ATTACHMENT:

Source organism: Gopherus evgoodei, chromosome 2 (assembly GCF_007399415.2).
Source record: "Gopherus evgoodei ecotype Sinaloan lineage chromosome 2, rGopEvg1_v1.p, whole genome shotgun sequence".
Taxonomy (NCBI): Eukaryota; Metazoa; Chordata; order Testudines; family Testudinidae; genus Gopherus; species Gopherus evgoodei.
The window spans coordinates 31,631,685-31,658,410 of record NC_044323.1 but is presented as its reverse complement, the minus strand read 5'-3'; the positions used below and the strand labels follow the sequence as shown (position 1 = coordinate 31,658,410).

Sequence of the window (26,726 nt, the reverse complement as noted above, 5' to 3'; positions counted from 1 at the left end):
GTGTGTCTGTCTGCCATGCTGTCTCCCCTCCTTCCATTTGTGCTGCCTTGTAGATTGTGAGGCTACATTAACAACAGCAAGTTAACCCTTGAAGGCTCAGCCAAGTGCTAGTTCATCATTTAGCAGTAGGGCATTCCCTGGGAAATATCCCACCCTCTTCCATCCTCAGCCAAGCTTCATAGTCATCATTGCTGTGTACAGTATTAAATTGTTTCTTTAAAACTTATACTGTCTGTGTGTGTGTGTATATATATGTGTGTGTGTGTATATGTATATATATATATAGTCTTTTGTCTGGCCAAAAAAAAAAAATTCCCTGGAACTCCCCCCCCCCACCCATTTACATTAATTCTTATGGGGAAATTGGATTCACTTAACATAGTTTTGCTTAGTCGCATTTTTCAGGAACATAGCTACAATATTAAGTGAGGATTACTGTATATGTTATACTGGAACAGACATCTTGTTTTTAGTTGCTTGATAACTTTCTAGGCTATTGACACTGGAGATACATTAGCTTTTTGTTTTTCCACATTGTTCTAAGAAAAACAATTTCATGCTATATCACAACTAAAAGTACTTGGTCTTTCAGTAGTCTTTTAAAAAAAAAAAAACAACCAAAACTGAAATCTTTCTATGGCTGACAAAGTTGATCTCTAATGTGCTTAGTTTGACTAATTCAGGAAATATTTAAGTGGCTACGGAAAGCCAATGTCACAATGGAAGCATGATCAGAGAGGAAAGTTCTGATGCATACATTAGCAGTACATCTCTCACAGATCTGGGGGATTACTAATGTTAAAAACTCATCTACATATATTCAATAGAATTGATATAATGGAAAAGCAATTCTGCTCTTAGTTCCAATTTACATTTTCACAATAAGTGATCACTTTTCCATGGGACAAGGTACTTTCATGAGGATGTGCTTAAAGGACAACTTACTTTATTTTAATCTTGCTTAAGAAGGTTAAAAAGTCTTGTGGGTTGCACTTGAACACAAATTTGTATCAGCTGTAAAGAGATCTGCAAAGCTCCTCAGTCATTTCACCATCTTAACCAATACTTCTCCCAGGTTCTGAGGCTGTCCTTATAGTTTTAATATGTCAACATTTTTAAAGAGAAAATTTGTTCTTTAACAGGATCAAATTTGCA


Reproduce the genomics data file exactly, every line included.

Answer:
Source organism: Gopherus evgoodei, chromosome 2 (assembly GCF_007399415.2).
Source record: "Gopherus evgoodei ecotype Sinaloan lineage chromosome 2, rGopEvg1_v1.p, whole genome shotgun sequence".
Taxonomy (NCBI): Eukaryota; Metazoa; Chordata; order Testudines; family Testudinidae; genus Gopherus; species Gopherus evgoodei.
The window spans coordinates 31,631,685-31,658,410 of record NC_044323.1 but is presented as its reverse complement, the minus strand read 5'-3'; the positions used below and the strand labels follow the sequence as shown (position 1 = coordinate 31,658,410).

Sequence of the window (26,726 nt, the reverse complement as noted above, 5' to 3'; positions counted from 1 at the left end):
GTGTGTCTGTCTGCCATGCTGTCTCCCCTCCTTCCATTTGTGCTGCCTTGTAGATTGTGAGGCTACATTAACAACAGCAAGTTAACCCTTGAAGGCTCAGCCAAGTGCTAGTTCATCATTTAGCAGTAGGGCATTCCCTGGGAAATATCCCACCCTCTTCCATCCTCAGCCAAGCTTCATAGTCATCATTGCTGTGTACAGTATTAAATTGTTTCTTTAAAACTTATACTGTCTGTGTGTGTGTGTATATATATGTGTGTGTGTGTATATGTATATATATATATAGTCTTTTGTCTGGCCAAAAAAAAAAAATTCCCTGGAACTCCCCCCCCCCACCCATTTACATTAATTCTTATGGGGAAATTGGATTCACTTAACATAGTTTTGCTTAGTCGCATTTTTCAGGAACATAGCTACAATATTAAGTGAGGATTACTGTATATGTTATACTGGAACAGACATCTTGTTTTTAGTTGCTTGATAACTTTCTAGGCTATTGACACTGGAGATACATTAGCTTTTTGTTTTTCCACATTGTTCTAAGAAAAACAATTTCATGCTATATCACAACTAAAAGTACTTGGTCTTTCAGTAGTCTTTTAAAAAAAAAAAAACAACCAAAACTGAAATCTTTCTATGGCTGACAAAGTTGATCTCTAATGTGCTTAGTTTGACTAATTCAGGAAATATTTAAGTGGCTACGGAAAGCCAATGTCACAATGGAAGCATGATCAGAGAGGAAAGTTCTGATGCATACATTAGCAGTACATCTCTCACAGATCTGGGGGATTACTAATGTTAAAAACTCATCTACATATATTCAATAGAATTGATATAATGGAAAAGCAATTCTGCTCTTAGTTCCAATTTACATTTTCACAATAAGTGATCACTTTTCCATGGGACAAGGTACTTTCATGAGGATGTGCTTAAAGGACAACTTACTTTATTTTAATCTTGCTTAAGAAGGTTAAAAAGTCTTGTGGGTTGCACTTGAACACAAATTTGTATCAGCTGTAAAGAGATCTGCAAAGCTCCTCAGTCATTTCACCATCTTAACCAATACTTCTCCCAGGTTCTGAGGCTGTCCTTATAGTTTTAATATGTCAACATTTTTAAAGAGAAAATTTGTTCTTTAACAGGATCAAATTTGCA